Estelle nodded. ‘Yes. My friend Genevieve was diagnosed with type two diabetes. It was a shock to her but not anyone else. Her diet was terrible. I basically took over her kitchen. The improvement in her health was amazing, so she convinced me to start blogging. With each post, I gained more followers and some advertising too.’
The income generated from those ads had been minimal but enough for Estelle to move from that grotty bedsit. She remembered crying in relief. It wasn’t just about the filthy surroundings, the noise and the anxious flatmate. It was about extracting herself from her past, moving herself as far away as possible from the destiny her childhood could have moulded for her.
‘And eventually, you set up on other channels such as YouTube and your social media platforms?’ Louis said. ‘Is that when it all really took off?’
Estelle nodded. ‘Yes, that’s when the clients really started to come in – so many I couldn’t keep up!’
Louis tapped away on his laptop. She watched him, trying to control her nerves. Was she coming across okay?
He looked up. ‘So why the pure-eating ethos?’
‘Studying food sciences at university gave me an insight into the chemicals you can find in everyday foods. I guess it became a bit of an obsession.’
‘And thus your crusade against toxics in foods, as you describe it in Pure, began?’
‘Oh, you’ve read the book?’ Estelle’s heart started to hammer. Was he leading up to telling her he hated it?
‘I got a review copy on Friday and devoured it in a few hours. I loved it.’
Estelle smiled, full of relief.
‘Have you managed to try out some of the recipes?’ she asked.
‘Absolutely! I loved the Rower’s Delight cocoa mousse. I presume your other half Seb inspired you with that one?’ he said, peering towards a photo of the couple on the fridge: Seb in his Team GB uniform, arm around Estelle, who was smiling into the camera.
Estelle nodded. ‘It’s his favourite.’
‘You met in 2015 after being brought in to assist a nutritionist advising Team GB in the lead-up to the Rio Olympics, right?’
Estelle nodded. She still remembered the day she got the call from the nutritionist she’d met a few months back during a friend’s party. She’d been having a down day, wondering when her career would go up a gear. It felt stagnant. Sure, she was getting clients, her social media channels were doing well. But something inside her – the desire to put her childhood well and truly behind her – yearned for more. That was the problem. When you knew how bad it could be – how vast and black having nothing was – you always lived with the fear you’d return to it again. So the scramble for more wasn’t about greed, it was about fear, pure and simple.
‘Was it love at first sight?’ the journalist asked.
Estelle thought back to that time two years ago when she’d arrived at the Olympic rowing team’s UK training camp where they were gearing up for Brazil the following year. She’d been overwhelmed. It was the accumulation of all she’d worked hard for, so she’d been so overtaken by emotion, she’d felt tears spring to her eyes.
‘You okay there?’ she’d heard a voice ask. And there was Seb, water dripping from his wet dark hair, shoulders broad and strong in contrast to his narrow waist. He looked so clean and so pure, the perfect specimen of health. Just being around him made her feel the same way too. So she’d taken a deep breath, forced the tears away and smiled. ‘Perfect,’ she’d said.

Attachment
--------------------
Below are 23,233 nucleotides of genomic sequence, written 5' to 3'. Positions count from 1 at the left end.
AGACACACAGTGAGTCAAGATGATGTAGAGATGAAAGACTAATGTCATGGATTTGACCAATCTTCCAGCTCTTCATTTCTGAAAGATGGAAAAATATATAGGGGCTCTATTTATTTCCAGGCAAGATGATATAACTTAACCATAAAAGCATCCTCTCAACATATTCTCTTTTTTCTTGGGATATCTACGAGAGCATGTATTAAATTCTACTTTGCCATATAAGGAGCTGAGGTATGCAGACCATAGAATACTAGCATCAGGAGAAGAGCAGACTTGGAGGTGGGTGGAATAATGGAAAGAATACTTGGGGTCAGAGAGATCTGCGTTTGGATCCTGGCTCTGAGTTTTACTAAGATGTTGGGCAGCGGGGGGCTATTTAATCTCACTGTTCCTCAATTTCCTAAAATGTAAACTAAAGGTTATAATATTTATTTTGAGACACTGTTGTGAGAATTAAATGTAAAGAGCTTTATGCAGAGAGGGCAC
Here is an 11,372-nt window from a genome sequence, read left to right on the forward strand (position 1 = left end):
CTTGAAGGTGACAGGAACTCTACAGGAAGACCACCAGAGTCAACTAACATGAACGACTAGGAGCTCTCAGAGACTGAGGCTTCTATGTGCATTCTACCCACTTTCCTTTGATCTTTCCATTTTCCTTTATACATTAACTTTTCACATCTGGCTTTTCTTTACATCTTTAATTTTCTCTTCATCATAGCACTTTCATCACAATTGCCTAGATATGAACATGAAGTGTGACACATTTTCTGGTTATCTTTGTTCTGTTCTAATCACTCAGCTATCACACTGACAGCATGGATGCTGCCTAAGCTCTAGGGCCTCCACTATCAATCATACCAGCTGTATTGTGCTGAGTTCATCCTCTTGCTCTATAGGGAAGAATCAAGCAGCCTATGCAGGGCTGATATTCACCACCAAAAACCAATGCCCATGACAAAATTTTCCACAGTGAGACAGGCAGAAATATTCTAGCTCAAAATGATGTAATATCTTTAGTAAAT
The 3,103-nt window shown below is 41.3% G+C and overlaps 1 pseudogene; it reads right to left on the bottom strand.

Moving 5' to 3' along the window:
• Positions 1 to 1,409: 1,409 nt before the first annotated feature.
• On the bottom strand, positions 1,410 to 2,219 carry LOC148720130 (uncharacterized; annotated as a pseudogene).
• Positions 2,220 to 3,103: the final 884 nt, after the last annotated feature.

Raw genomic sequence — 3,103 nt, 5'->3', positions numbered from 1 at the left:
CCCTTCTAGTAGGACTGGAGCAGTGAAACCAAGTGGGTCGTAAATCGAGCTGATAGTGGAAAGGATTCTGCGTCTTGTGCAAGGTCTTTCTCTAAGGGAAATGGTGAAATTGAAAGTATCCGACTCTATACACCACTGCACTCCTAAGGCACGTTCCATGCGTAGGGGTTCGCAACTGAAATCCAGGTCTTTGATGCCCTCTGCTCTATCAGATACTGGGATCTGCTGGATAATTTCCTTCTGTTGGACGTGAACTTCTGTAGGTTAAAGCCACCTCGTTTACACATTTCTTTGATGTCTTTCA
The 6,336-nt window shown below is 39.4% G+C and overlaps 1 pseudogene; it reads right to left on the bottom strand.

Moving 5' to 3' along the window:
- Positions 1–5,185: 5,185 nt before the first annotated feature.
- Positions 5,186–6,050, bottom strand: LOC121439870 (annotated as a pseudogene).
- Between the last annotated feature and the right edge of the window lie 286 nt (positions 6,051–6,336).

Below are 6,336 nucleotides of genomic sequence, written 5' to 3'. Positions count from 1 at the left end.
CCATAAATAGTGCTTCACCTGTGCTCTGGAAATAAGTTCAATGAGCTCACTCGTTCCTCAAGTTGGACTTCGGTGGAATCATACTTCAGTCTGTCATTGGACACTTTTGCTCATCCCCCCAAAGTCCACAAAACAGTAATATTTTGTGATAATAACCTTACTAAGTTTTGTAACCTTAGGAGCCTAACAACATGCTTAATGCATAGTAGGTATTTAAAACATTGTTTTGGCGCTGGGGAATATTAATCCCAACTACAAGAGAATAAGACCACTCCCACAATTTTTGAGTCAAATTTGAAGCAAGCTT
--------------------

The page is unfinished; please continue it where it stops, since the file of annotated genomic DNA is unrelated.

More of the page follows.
Estelle’s doorbell went, shattering the memory.
‘Do you mind just waiting a moment while I answer the door?’ she said, wondering who it might be.
Louis nodded. ‘Of course.’
She skipped down the hallway, adrenaline buzzing from her interview. It made it all feel even more real, having a national newspaper journalist in her kitchen, talking about her life. Maybe she wasn’t such a fraud after all.
She opened the front door, surprised to see the son of her local butcher on the doorstep. Then she remembered she had a delivery due that day. ‘Of course! Come in, William,’ she said, leading the young red-cheeked teenager to her vast kitchen. He smiled shyly as he carried in the large wooden crate, various meats wrapped in white crinkly paper inside it. ‘Just here will be great,’ she said, gesturing to the kitchen top closest to the fridge. He placed it down and Estelle pulled out a five-pound note, handing it to him as a tip.
Louis smiled. ‘You get your meat delivered?’
‘They don’t usually do deliveries, but it’s impossible to lug around all the meat on the back of my pedal bike,’ she said. ‘So I sweet-talked the owner of the local butcher to do a weekly delivery. I think it’s important to support independent businesses whenever possible, and I’m lucky enough to be able to do so. Plus, it’s mega cheap,’ she added with a wink.
Louis turned to the butcher’s son. ‘How does it feel delivering meat to a soon-to-be published chef?’
‘Cool,’ William replied as he took the money. ‘Dad’s going to the book launch too, he’s really looking forward to it. Even got a new suit and everything.’
Estelle smiled, hiding the slight note of worry she felt. Her publicist Kim had been the one to come up with the idea of inviting her local suppliers to the launch. What better way to highlight just how clean and local Estelle was by having her butcher and greengrocer at her launch party to mingle with journalists? But now she was wondering if it would seem a bit contrived. Would people see through it?
Would they see through her?